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The objective of this Strategic Review is to inform the government on how best to achieve SDG2 by 2030 in the context of transformative sustainable development by outlining the food security and nutrition landscape, the policy and programmatic environment, and best practices for a cohesive action plan.

This paper develops a conceptual framework with an indicator-based approach to assess Climate-Smart Villages (CSVs) and applies it to case study sites in Lao PDR (Ekxang CSV), Cambodia (Rohal Suong CSV), and Vietnam (Tra Hat CSV) in Southeast Asia.

With the majority of the world’s population already living in urban areas, there are unprecedented challenges for feeding cities with accessible, affordable food and healthy diets. The book identifies some of the best examples from across the world on innovations in food systems and on how to implement sustainable urban food planning.

This Discussion paper explores the relationship between food loss and waste (FLW) and the right to adequate food. It focuses on the need to develop sustainable global consumption and production systems to contribute to the realization of the right to adequate food while it argues for a human rights-based approach to tackle FLW.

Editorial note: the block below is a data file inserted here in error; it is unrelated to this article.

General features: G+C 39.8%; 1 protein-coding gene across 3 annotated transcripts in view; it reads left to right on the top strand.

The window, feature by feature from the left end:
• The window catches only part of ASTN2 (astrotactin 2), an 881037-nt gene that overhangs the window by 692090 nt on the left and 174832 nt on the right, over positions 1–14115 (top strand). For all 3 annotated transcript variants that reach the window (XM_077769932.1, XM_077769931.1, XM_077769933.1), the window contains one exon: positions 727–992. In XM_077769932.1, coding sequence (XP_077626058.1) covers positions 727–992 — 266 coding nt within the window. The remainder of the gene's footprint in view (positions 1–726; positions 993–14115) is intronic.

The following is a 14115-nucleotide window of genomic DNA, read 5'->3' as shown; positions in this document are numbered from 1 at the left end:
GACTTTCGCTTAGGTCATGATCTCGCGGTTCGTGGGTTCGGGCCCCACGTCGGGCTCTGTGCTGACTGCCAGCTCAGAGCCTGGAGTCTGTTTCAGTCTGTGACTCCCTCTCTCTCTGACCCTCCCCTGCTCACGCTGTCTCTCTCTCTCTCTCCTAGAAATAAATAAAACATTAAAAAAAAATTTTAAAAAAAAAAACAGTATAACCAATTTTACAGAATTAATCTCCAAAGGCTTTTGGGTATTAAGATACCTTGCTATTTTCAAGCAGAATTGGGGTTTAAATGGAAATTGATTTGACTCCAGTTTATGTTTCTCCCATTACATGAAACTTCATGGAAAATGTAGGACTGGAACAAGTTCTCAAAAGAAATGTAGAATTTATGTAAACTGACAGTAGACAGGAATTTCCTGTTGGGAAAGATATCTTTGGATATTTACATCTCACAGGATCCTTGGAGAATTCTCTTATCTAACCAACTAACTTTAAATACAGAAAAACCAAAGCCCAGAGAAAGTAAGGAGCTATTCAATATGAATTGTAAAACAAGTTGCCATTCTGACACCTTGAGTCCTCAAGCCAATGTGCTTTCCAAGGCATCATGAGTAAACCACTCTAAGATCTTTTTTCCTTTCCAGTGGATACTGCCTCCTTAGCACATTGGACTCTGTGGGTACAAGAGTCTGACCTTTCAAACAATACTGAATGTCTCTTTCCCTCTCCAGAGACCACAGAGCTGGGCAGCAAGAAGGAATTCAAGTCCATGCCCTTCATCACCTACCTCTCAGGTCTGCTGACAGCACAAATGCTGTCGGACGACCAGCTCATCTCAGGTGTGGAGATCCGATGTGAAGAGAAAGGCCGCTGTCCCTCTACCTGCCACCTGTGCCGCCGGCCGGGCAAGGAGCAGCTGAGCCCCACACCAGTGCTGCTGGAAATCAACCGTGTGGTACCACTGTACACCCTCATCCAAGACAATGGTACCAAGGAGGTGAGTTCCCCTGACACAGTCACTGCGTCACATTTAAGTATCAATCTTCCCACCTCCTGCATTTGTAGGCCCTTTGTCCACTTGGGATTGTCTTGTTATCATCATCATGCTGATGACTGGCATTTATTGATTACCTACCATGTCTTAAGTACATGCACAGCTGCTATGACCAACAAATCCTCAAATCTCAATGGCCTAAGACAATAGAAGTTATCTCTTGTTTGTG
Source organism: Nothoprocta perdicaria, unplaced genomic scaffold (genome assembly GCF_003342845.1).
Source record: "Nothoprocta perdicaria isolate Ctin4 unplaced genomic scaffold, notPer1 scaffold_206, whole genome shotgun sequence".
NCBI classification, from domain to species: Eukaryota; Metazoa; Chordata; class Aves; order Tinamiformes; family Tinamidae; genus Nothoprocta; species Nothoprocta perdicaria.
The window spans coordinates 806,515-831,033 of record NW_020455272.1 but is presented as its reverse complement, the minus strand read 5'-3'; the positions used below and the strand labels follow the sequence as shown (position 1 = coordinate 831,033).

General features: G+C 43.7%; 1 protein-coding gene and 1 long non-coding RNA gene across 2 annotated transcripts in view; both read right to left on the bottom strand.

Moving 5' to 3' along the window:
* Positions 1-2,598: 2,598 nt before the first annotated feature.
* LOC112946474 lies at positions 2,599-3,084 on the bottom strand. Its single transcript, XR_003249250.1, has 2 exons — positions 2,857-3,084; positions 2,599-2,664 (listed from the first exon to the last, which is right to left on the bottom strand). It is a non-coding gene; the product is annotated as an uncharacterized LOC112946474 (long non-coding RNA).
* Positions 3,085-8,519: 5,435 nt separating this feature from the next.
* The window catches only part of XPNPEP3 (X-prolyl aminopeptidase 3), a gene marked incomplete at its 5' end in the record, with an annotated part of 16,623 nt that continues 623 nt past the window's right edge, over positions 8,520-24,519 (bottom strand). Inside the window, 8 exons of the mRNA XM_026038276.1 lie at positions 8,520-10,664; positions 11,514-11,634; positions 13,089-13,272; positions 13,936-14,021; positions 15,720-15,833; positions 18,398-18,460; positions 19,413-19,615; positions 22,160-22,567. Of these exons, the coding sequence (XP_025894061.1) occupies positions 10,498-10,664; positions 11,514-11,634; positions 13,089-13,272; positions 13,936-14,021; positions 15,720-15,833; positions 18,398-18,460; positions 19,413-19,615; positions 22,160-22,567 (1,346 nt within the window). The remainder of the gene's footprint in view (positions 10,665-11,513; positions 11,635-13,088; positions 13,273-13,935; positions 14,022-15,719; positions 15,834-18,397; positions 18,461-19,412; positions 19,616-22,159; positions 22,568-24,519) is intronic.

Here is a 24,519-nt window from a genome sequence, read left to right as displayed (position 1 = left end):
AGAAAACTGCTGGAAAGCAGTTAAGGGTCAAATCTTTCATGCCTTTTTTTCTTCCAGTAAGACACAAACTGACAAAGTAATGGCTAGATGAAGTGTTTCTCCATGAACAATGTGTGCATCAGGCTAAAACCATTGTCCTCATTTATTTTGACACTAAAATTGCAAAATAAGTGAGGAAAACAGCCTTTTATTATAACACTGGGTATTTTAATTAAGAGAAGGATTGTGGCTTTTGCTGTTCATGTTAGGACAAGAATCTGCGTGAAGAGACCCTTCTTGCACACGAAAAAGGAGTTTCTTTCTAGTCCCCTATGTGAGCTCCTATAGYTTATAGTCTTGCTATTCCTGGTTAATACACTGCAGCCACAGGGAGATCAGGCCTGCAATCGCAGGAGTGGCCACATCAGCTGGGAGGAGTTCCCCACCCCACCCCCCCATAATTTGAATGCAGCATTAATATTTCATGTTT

Most of the people suffering from hunger around the world live in rural areas and engage in agricultural activity. It is not just a coincidence that they also often lack basic services, such as energy and irrigation provision, due to a lack of infrastructure. This lack of infrastructure is an important reason for their vulnerability to hunger.

There is very limited experimental evidence of the impact of large-scale, government-led school meals programs on child educational achievements in Sub-Saharan Africa.

In this discussion paper, twenty-one case studies of water management processes are analysed, using a non-representative literature survey, and checked to what extent they meet the requirements of the NBS implementation based on the criteria presented.

By 2050, nearly 10 billion people will live on the planet. Can we produce enough food sustainably? The synthesis report of the World Resources Report: Creating a Sustainable Food Future shows that it is possible – but there is no silver bullet.

The global food system is broken, leaving billions of people either underfed or overweight and driving the planet towards climate catastrophe, according to 130 national academies of science and medicine across the world.

Feeding a hungry planet is growing increasingly difficult as climate change and depletion of land and other resources undermine food systems, the U.N.

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